binmail - send or receive mail among users
/bin/mail [ + ] [ -i ] [ person ] ...
/bin/mail [ + ] [ -i ] -f file
Note: This is the old version 7 UNIX system mail program. The default mail command is
described in Mail(1), and its binary is in the directory /usr/ucb.
mail with no argument prints a user's mail, message-by-message, in last-in, first-out
order; the optional argument + displays the mail messages in first-in, first-out order.
For each message, it reads a line from the standard input to direct disposition of the
Go on to next message.
d Delete message and go on to the next.
p Print message again.
- Go back to previous message.
s [ file ] ...
Save the message in the named files (`mbox' default).
w [ file ] ...
Save the message, without a header, in the named files (`mbox' default).
m [ person ] ...
Mail the message to the named persons (yourself is default).
Put unexamined mail back in the mailbox and stop.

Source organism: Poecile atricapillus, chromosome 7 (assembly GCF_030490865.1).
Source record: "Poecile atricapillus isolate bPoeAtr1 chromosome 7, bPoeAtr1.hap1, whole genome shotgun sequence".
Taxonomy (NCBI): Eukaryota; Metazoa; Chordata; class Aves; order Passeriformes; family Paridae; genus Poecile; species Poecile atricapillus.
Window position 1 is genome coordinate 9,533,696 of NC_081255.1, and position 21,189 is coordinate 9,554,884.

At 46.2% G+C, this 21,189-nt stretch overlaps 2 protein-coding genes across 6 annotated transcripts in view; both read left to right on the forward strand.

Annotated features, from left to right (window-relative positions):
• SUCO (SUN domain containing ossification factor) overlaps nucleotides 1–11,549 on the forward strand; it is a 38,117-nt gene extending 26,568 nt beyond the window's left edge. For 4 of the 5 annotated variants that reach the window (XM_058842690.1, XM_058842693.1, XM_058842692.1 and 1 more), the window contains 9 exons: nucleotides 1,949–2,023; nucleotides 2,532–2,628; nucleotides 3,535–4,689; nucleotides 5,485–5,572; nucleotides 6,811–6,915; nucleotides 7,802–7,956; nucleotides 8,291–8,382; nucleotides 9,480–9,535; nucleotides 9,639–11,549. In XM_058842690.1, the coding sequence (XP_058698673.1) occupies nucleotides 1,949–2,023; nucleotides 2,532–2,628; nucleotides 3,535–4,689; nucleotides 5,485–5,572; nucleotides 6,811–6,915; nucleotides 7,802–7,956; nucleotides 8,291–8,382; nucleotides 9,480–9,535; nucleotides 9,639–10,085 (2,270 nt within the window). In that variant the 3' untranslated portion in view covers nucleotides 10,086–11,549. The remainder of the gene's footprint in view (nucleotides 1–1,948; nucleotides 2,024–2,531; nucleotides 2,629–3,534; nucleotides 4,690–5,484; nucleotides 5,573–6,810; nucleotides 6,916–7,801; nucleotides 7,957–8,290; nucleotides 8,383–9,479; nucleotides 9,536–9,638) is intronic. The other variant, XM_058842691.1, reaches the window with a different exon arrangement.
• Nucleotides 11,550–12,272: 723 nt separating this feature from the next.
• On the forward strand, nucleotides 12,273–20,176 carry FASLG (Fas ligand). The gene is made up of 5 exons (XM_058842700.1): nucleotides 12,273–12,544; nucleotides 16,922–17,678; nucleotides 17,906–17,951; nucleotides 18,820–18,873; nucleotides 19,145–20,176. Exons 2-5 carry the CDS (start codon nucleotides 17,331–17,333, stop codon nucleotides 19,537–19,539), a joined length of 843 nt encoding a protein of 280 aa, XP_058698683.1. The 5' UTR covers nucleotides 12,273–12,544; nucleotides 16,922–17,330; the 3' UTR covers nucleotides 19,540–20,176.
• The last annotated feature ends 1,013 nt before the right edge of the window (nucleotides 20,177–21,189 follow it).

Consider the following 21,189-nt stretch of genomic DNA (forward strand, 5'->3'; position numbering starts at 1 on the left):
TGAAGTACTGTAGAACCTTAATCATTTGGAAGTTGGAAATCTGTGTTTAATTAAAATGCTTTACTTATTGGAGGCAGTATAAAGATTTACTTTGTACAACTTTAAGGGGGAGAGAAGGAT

q Same as EOT.
Escape to the Shell to do command.
* Print a command summary.
An interrupt normally terminates the mail command; the mail file is unchanged. The
optional argument -i tells mail to continue after interrupts.
When persons are named, mail takes the standard input up to an end-of-file (or a line with
just `.') and adds it to each person's `mail' file. The message is preceded by the
sender's name and a postmark. Lines that look like postmarks are prepended with `>'. A
person is usually a user name recognized by login(1). To denote a recipient on a remote
system, prefix person by the system name and exclamation mark (see uucp(1C)).
The -f option causes the named file, for example, `mbox', to be printed as if it were the
When a user logs in he is informed of the presence of mail.
/etc/passwd to identify sender and locate persons
/usr/spool/mail/* incoming mail for user *
mbox saved mail
/tmp/ma* temp file
/usr/spool/mail/*.lock lock for mail directory
dead.letter unmailable text
Mail(1), write(1), uucp(1C), uux(1C), xsend(1), sendmail(8)
Race conditions sometimes result in a failure to remove a lock file.
Normally anybody can read your mail, unless it is sent by xsend(1). An installation can
overcome this by making mail a set-user-id command that owns the mail directory.
7th Edition April 29, 1985 BINMAIL(1)